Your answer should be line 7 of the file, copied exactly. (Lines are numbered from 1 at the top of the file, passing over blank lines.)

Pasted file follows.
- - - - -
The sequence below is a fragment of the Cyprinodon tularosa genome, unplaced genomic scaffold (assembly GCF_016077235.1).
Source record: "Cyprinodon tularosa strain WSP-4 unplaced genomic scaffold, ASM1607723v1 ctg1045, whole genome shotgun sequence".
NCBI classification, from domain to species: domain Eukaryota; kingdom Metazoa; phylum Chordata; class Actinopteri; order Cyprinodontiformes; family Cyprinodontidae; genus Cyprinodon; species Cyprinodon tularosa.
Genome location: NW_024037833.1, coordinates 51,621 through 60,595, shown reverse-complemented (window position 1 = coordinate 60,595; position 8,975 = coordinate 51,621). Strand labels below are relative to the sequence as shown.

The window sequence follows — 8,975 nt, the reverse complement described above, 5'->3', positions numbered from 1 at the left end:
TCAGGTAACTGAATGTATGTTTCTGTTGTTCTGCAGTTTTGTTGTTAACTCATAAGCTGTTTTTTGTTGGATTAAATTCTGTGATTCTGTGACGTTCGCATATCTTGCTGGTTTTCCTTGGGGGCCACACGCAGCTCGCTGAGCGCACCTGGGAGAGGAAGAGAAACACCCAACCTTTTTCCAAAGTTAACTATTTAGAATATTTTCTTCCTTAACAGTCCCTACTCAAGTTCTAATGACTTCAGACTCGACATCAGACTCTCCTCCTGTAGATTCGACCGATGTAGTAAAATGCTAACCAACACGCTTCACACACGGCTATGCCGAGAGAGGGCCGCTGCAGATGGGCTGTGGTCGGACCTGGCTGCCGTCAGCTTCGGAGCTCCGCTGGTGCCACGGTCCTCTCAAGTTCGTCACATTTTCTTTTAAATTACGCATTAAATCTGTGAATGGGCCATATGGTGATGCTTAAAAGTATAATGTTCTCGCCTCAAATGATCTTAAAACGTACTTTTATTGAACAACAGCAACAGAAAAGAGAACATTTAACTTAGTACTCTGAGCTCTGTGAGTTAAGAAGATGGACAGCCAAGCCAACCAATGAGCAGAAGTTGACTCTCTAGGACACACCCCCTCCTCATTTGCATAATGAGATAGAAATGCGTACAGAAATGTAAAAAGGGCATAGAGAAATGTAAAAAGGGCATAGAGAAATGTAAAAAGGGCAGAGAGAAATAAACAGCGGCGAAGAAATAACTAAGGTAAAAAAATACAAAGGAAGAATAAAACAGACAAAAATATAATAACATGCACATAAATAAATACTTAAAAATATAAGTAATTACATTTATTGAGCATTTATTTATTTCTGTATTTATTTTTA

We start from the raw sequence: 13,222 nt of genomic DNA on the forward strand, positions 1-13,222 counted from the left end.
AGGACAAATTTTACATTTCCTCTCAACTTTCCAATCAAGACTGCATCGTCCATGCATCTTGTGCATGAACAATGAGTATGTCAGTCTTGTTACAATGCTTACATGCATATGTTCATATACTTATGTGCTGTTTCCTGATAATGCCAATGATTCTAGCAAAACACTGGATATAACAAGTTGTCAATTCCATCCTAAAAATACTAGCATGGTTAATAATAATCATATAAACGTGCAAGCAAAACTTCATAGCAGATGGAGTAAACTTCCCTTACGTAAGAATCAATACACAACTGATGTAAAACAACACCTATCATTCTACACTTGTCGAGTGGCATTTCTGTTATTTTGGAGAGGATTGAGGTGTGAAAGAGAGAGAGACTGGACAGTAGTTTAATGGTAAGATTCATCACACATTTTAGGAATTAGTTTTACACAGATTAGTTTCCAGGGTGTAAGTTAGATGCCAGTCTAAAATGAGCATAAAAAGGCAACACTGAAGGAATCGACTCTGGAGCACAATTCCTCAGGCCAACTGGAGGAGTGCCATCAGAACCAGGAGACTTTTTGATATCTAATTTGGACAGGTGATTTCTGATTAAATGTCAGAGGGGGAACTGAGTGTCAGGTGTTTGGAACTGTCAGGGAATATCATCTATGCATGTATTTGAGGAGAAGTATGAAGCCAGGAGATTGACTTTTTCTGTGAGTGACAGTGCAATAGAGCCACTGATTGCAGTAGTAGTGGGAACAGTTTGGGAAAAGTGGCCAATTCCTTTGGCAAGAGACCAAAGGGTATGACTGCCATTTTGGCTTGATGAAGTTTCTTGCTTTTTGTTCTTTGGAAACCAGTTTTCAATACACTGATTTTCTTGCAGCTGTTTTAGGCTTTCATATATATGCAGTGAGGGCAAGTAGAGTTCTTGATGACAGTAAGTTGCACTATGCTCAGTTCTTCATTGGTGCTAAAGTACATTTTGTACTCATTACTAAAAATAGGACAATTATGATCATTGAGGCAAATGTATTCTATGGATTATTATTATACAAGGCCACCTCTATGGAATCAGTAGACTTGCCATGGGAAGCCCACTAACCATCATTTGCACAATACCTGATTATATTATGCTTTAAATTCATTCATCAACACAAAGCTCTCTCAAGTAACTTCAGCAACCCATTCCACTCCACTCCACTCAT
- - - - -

We start from the raw sequence: 13,222 nt of genomic DNA on the forward strand, positions 1-13,222 counted from the left end.